Thinking about Evolution

Thinking about Evolution May 20, 2024

 

Evolution of the Maxwell Institute
After a long period of development, the modern naturalistic ideologue emerged.
(Wikimedia Commons public domain image)

I have a new article up in Meridian Magazine and I hope that you’ll take a look at it.  In it, I recommend a book that I recently read and that I very much enjoyed:  “How Can We Make Sense of Evolution?: A Latter-day Saint Perspective”

Now let me continue on that subject for just a little bit.  Although a few critics on the Peterson Obsession Board maintain that I’m a young-earth creationist who completely rejects evolutionary biology, I’m not.  As I’ve said on the multiple occasions that people have asked me how old I believe the Earth and the Universe to be, I answer that they are, respectively, 4.543 billion and 13.7 billion years old.  At least, subject to revision those are my current estimates.  However, I think that I tend to be quite a bit more sympathetic to the questions raised by some in the “Intelligent Design” movement than is the author of the book in question.  That will possibly be evident from the next portion of this blog.

A warm tidal pool
A tidal pool. Did Earth’s organic life originate in such a place?  There seem to be humanoid creatures in the water.  (Wikimedia Commons public domain image)

Below, I share with you a lengthy quotation from Matti Leisola and Jonathan Witt, Heretic: One Scientist’s Journey from Darwin to Design (Seattle: Discovery Institute Press, 2018).  Matti Leisola, DSc, is a bioengineer and former dean of Chemistry and Material Sciences at Helsinki University of Technology.  He is an expert in enzymes and rare sugars, having published 140 peer-reviewed articles and won the Latsis Prize from the ETH-Zürich (the Eidgenössische Technische Hochschule Zürich, the Swiss Federal Institute of Technology).  He served for a time as the research director of Cultor, an international biotech company, co-founded the International Society of Rare Sugars, and was the founding editor of BIO-Complexity.:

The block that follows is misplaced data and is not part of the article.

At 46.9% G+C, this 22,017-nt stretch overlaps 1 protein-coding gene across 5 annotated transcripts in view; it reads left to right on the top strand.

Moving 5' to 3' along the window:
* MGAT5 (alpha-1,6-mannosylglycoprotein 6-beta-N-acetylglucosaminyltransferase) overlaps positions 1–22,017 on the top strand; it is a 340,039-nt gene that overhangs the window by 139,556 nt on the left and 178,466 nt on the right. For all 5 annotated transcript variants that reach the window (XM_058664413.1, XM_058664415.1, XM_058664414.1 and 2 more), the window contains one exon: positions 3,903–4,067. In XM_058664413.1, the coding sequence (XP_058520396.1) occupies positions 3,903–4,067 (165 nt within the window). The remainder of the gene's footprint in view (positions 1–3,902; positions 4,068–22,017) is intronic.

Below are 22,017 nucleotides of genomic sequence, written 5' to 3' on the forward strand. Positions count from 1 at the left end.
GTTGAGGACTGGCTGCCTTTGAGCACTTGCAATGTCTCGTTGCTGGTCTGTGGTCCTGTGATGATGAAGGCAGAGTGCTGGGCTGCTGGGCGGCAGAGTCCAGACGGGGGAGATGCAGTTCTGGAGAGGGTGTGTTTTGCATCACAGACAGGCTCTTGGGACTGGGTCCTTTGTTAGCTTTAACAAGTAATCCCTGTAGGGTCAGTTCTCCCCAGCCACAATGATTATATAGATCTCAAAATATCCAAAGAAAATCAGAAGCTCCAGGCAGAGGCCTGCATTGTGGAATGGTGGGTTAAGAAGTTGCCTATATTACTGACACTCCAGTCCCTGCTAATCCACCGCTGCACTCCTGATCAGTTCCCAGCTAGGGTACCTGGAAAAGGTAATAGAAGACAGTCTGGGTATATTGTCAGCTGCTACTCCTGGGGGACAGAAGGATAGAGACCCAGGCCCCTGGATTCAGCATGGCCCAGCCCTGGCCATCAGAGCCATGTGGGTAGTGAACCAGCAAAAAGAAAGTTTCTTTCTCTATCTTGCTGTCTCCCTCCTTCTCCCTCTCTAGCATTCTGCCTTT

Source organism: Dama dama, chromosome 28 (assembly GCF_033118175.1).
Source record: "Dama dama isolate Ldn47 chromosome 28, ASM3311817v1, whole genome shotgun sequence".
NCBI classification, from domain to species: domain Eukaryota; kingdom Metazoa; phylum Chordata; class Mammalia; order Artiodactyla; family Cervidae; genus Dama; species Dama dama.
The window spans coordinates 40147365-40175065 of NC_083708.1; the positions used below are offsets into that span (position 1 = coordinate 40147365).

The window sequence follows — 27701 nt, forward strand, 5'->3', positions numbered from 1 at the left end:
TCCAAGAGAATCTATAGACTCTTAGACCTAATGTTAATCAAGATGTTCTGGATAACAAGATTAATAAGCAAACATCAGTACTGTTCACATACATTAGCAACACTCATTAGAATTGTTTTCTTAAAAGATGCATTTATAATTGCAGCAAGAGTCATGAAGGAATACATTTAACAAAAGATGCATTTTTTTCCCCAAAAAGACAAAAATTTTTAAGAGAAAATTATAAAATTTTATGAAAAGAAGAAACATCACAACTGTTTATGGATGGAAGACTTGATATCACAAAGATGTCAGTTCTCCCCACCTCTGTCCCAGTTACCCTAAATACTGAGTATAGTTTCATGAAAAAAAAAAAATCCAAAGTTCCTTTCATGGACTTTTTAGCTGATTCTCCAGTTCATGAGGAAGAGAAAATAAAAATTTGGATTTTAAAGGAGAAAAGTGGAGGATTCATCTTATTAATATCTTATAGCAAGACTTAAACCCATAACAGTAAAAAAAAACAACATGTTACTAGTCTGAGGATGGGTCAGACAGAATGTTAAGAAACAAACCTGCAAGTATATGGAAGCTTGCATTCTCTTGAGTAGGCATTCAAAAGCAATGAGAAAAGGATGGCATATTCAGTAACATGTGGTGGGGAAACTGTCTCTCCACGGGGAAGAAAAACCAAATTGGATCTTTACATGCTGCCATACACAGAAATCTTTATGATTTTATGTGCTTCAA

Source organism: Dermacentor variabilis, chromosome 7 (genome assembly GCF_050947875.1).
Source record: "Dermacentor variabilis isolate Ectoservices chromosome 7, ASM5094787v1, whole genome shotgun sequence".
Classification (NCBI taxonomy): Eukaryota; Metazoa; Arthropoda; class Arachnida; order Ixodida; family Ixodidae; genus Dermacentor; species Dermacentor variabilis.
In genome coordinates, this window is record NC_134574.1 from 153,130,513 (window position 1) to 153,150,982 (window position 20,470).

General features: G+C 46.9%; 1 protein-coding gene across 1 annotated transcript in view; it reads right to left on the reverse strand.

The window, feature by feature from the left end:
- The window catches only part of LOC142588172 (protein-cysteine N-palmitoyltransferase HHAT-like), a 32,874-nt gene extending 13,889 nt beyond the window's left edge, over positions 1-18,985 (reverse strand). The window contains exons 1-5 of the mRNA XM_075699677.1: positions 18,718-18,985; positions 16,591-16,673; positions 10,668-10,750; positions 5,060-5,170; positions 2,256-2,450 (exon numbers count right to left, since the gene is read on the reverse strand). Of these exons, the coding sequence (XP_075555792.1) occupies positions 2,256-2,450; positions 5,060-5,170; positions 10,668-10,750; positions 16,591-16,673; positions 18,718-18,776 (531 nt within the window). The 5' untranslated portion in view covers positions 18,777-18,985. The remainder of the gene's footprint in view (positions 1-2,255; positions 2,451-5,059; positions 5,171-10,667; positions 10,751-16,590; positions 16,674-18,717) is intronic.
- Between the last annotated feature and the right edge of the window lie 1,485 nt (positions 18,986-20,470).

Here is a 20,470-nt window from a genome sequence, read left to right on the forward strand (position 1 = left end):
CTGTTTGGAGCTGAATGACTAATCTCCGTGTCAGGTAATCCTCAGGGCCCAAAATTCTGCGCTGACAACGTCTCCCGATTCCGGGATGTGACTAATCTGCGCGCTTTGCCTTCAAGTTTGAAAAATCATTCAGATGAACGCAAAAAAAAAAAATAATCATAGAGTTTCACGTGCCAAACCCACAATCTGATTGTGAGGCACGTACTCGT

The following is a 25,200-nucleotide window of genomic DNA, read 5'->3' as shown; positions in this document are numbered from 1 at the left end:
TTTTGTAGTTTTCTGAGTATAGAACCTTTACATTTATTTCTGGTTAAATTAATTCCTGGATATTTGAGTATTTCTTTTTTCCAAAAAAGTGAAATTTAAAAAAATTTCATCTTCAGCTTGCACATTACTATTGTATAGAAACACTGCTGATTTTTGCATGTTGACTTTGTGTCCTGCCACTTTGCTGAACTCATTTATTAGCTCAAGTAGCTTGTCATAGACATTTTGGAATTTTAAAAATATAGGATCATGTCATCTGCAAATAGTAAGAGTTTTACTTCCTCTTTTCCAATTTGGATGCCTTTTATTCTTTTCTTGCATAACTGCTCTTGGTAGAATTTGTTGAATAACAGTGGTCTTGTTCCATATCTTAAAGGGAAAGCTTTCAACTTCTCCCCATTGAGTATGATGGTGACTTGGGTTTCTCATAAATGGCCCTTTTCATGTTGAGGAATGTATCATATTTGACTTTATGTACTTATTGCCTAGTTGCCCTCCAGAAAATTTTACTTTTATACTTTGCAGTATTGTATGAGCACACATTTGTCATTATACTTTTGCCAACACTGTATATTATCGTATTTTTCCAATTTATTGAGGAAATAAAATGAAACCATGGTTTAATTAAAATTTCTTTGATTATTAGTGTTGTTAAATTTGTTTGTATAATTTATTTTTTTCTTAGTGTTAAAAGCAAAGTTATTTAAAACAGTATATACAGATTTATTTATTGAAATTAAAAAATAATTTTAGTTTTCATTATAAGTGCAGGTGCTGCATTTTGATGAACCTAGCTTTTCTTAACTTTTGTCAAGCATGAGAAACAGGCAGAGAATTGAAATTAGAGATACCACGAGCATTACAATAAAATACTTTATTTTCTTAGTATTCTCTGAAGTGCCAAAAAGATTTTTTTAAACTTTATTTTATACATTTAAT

In the same era, the Englishman Thomas Huxley gave a talk at the Royal Geographical Society.  There he told about a jelly-like matter found on the bottom of the sea.  He named it Bathybius haeckeli, in honor of [Ernst] Haeckel, his fellow Darwin disciple, and suggested that a slimy layer of the stuff covered perhaps hundreds of square miles on the sea bottom.  He proclaimed it the missing link between inorganic matter and organic life.  In reality it was only a precipitate that was formed when alcohol was added to seawater.

Darwin contributed to this tradition of imaginative origin-of-life storytelling in an 1871 letter to Joseph Hooker:

It is often said that all the conditions for the first production of a living organism are now present, which could ever have been present. — But if (& oh what a big if) we could conceive in some warm little pond with all sorts of ammonia & phosphoric salts, — light, heat, electricity &c present, that a protein compound was chemically formed, ready to undergo still more complex changes, at the present day such matter would be instantly devoured , or absorbed, which would not have been the case before living creatures were formed.